My new, can’t-get-enough-of fascination is “hen on nest” glassware
Good morning, my lovely Saturday readers!
Every once in a while I become completely obsessed about something. Usually, it’s a decorative object that strikes my fancy. I really don’t know what makes these things pop into my ding-a-ling-decorator brain, but they do. For years I’ve had a passion for English Toby Jugs. Before that I was in constant pursuit of Staffordshire dogs, which I will still pick up on occasion depending on the price. My new, can’t-get-enough-of fascination is “hen on nest” glassware.
Perhaps it’s the character of this house, which features a bit of Connecticut flavor and a delightful dose of small town charm. Hmm, sounds like I’m describing an apple pie recipe! But having these lovely hens reside in my kitchen, and as well as nesting here and there throughout the house, just seems fitting. I’ve admired them for many years- my Mom had a couple (whose whereabouts are sadly unknown).
I’m sure a good many of you remember my recent column on chickens. I’ve always had a fondness for chickens, and I’m not alone. Many people find chickens enchanting, maybe because they blend into various interiors, including French, English, cottage and shabby chic. A sleek and stylized chicken might work in a contemporary home and, of course, chickens are suited to the classic God Bless America home! If you live in the city limits and can’t have the real thing, you can substitute decorative chickens. (Bonus: No chicken coop to clean!)
If you’ve been looking for an object to collect, this might be just the little kick in the tush you need to get started. Hen on nest glassware, also known as hen in a basket, animal dish and even trinket box, is readily available in many places close to home. I’ve picked up several at the Pigeon’s Roost and Paramount Antique Mall, where several booths offer these charmers at a modest price. Gizmo’s Flea Market in El Dorado is always a terrific adventure with plenty of one-of-a-kind treasures.
If you’re in that lackluster lull between rich holiday finery and spring fling, our homes can appear a bit naked. Easing that sad situation with a new passion and some new sparkle can do so much for the winter blues! Starting a new collection or adding pieces to an already developed infatuation is just what the doctor ordered. And don’t forget, they open. Inside your handy hen on nest you can store rarely used keys for safekeeping.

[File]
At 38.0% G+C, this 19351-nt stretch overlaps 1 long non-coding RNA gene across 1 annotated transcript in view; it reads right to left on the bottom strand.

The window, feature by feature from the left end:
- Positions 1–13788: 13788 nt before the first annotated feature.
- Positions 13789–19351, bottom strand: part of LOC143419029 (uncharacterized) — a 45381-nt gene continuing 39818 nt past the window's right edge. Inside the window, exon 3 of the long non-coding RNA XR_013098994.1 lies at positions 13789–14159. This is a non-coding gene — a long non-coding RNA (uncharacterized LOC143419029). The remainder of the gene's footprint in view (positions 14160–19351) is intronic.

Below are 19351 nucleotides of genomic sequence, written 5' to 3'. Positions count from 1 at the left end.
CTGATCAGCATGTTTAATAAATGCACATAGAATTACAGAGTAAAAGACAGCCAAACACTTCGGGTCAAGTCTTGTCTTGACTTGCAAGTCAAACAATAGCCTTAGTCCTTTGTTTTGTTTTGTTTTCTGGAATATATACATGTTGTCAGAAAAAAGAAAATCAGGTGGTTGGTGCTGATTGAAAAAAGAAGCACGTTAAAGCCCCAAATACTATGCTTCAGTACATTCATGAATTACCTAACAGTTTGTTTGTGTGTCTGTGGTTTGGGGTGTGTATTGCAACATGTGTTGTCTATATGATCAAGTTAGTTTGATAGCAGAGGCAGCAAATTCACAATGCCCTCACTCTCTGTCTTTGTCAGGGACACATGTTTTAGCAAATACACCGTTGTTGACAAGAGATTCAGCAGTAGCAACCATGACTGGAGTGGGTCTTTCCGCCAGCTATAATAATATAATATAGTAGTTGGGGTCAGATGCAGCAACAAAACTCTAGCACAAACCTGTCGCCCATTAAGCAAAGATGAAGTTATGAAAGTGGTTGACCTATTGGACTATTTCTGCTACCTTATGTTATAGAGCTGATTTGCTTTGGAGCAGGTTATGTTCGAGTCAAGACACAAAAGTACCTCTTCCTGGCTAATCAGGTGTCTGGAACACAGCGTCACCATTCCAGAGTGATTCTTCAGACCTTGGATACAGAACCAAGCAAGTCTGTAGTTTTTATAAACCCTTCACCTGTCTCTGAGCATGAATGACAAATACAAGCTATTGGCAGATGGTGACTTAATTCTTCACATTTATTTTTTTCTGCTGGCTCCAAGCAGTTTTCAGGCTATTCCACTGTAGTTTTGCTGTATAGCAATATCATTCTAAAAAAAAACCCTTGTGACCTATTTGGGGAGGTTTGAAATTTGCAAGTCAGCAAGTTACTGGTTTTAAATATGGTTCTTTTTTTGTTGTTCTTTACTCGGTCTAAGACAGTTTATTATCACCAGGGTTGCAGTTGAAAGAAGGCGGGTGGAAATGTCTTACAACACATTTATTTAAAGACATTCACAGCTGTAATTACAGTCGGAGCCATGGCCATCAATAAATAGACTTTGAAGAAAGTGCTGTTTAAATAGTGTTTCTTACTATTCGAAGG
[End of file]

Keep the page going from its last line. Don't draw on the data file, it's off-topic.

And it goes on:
You know what a fussbudget I am about what resides above kitchen cabinets, bookcases and other high furniture. A hen on nest is just the perfect size, and it can add such a flash of a happy hue. Maybe elevate several in groupings on boxes or baskets above the kitchen cabinets or tuck them into kitchen cabinets with glass doors to lend a decorative touch to your everyday dinnerware. Try stacking cookbooks in a kitchen bookcase and letting a hen on nest roost there for an enjoyable touch.
Hen on nests are ideal for seasonal décor as well. When you start designing a lovely pastel tablescape for a spring luncheon, display a few about the table with a collection of similar posy hues. Let one nest on a bed of raffia, excelsior packing grass or even Easter grass on the top plate of your petit fours stand and display your lovely pastries below—love it! I’ve seen these adorable hens displayed on a shelf directly in front of a window, where they catch the sunshine and bounce the color about the room—amazing!
When the hen on nest hatched
A bit of background is always nice to know when something piques your interest. According to my research, the Westmoreland Glass Company coined the term “hen on a nest” (later abbreviated to “hen on nest”) in the 1930s. To make these lovely glass pieces, a plunger presses molten glass into molds that range from plain to very intricate with rich carvings and fine feather detailing. The pressed glass process started in England, but made its way to the United States shortly thereafter.
At one time, more than 100 companies made the hen on nest in some 250 variations. That is probably why so many are available at very acceptable price points. The sizes range from a tiny 2” to a nice 8” in length. You’ll find them molded from a variety of glass types, pastel hues of Depression glass, slag glass, carnival glass, milk glass, clear glass and even crystal. I own a painted ceramic (rather than relief) one produced in England during the Staffordshire period. Some of the earlier pieces were actually created to advertise things like mustard. If we only knew then what we know now, my darlings! (Of course then the fun of a weekend treasure hunt would not happen. And don’t you just love tracking down that perfect piece for the perfect place in your home! Then sitting down to a leisurely lunch and reviewing all your divine purchases? Now that is the most ideal day ever!) I hope I have produced a few hen hunters out of some of you!
Until next Saturday, have a wonderful week!